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History Of Wireless Mobility


Udayakumar Nalinasekaren
Dec 24, 2010

Not so long ago, almost every two way communication device was tethered to a wall socket. This statement will not apply to those roadside payphones. Nevertheless those phones were also anchored firmly in their position and were connected by a cable to the phone network. One always needed to find and reach a device tethered by an electic cable to the network to be able to make a call.

Only people delivering mission critical functions were using technology that did not need a wire for voice communication and hence had the ability to make contact when they needed it and where they needed it. Those functions were mostly limited to defense, emergency healthcare, public transportation, security and safety (e.g., the police radio in a patrol car). Even there, the channel for communication was mostly limited to just one conversation and one way at any given time. The infrastructure required to provide this limited mobile communication facility was very expensive to procure and operate.

Wireless mobility's first breakthrough (and hence the first application of  technology) was to untether two way voice communication from the wall socket and bring down price point for such a service to affordable levels. To improve economy of scope, it was necessary to enable multiple simultaneous voice conversations using the same radio infrastructure. Seamlessly connecting the existing wired phone system to the new wireless system was required to make consumption for the wireless system go up gradually. This required the numbering system and the calling methods to be (well almost) similar. Perhaps, the only difference we adjusted to was the lack of a familiar ringtone that we want to hear from the wired handset before we dial a number. In the cellular system, we instead look for a visual cue - the radio signal strength bar on the display.

Thanks to all this innovation, spouses can instantly reach out to their partners when in need, conference calls happen and decisions get taken even during a long commute to the airport for a busy executive, we can summon our limousine in the parking lot just as we are finishing up a meeting and are about to leave, and so on. We have experienced countless advantages. That is why the wireless mobile phone has become so ubiquitous. Voice as a mobile application had immense potential to unleash productivity. The proof is in India's teledensity which has already reached one phone for every two people. This used to be one in hundred just about 15 years ago. Mass adoption has also resulted in down to earth pricepoints for procurement of equiment and usage fees.

Welcome to the wonderful world of cellular phones (we will see how cellular is different from wireless later). While the first fully automatic mobile telephone was invented in 1953 by Ericcsson, the first handphone that did not need a suitcase to carry it was available only in 1973.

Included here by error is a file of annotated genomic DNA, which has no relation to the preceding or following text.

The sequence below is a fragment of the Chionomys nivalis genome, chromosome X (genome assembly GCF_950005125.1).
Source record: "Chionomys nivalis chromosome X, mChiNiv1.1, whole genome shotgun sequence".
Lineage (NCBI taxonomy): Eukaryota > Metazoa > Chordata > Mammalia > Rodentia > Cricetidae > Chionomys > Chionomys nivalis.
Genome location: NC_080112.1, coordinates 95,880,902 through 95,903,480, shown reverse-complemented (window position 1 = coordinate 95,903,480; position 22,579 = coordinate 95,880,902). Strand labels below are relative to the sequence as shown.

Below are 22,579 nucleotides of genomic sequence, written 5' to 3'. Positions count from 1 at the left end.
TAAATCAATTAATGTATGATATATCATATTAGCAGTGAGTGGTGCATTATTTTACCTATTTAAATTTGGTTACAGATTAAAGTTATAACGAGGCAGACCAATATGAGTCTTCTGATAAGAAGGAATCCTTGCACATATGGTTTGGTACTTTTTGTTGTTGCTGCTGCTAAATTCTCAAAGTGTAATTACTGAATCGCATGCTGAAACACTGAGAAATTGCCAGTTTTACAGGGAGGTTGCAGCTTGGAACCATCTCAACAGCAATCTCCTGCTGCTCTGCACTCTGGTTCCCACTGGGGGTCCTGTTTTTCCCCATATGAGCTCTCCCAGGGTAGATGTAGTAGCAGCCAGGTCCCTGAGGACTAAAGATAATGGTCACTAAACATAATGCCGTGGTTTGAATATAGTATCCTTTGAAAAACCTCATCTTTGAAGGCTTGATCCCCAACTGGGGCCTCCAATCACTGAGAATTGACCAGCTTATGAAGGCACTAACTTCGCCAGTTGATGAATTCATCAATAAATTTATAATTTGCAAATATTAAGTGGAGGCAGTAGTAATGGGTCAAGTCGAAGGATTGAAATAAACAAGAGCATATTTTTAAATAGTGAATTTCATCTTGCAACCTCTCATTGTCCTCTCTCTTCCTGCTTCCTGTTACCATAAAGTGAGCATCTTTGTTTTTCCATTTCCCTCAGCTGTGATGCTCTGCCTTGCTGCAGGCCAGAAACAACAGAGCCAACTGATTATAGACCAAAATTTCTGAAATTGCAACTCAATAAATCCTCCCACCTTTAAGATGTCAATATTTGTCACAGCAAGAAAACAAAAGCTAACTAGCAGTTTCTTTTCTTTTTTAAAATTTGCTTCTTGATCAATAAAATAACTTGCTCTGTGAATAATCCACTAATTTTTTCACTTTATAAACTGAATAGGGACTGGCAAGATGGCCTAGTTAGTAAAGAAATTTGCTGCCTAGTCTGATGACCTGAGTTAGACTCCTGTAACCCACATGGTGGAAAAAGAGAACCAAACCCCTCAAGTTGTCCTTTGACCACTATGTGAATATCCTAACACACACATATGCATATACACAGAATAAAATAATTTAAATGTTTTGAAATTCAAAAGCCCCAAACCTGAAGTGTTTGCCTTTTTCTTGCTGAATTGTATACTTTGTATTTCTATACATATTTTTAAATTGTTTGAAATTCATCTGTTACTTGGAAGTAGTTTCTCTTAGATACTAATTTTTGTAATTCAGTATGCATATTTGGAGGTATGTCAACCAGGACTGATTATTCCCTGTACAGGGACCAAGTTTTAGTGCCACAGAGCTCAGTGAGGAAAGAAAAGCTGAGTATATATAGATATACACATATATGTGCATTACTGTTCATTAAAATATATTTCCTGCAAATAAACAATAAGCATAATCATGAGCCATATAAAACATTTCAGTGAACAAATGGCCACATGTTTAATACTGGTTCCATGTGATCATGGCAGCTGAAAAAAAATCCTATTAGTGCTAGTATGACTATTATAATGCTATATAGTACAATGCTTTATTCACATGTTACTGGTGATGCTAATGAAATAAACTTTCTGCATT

The Hand Phone

Even this phone, by all standards, was bulky, heavy and was a very expensive buy. Today you can buy a basic mobile phone in India for about $25-$50. The phone with such basic functionality was costing nearly $4000 when it was first released to the market. Countries like India saw the mobile phone only during the mid to late 1990's. The per minute call charges at that time were in excess of $1 in India. Only the rich and the famous folks of India could think of owning a cellphone. However, even that population was comparable in size to a market in any other developed country. That is probably on reason India got its cellphones in the first place. The other is the government's decision to let go of control where it was inappropriate.

Untethering voice from the wall socket definitely came with a premium tag wherever such fucntionality was launched. The designers were probably a little worried about the operating cost of the voice call on the mobile wireless (cellular) network. They actually threw in a short message service. If you just needed to convey a short message to another person, both parties need not spend for the airtime of a voice call where precious $ would be spent on courtesy and greeting protocols. Messages were limited to a couple of hundered letters at a time. It is this basic structured communication facility that eventually unleashed much creativity in developing mobility applications and increased the usefulness of the cellular phone as a mobility enhancer.

Today's mobile phones (also called smart phones) have the capability of delivering e-mail, high resolution pictures/video, high quality audio, and websites to you wherever you are in a mobile network. Added to this, most phones have satellite assisted global positioning systems integrated in them. These high end capabilities have therefore placed high bandwidth internet connectivity, location awareness and unlimited number of possibilities for  wireless mobility applications that can unleash productivity for many kinds of users. We will see.


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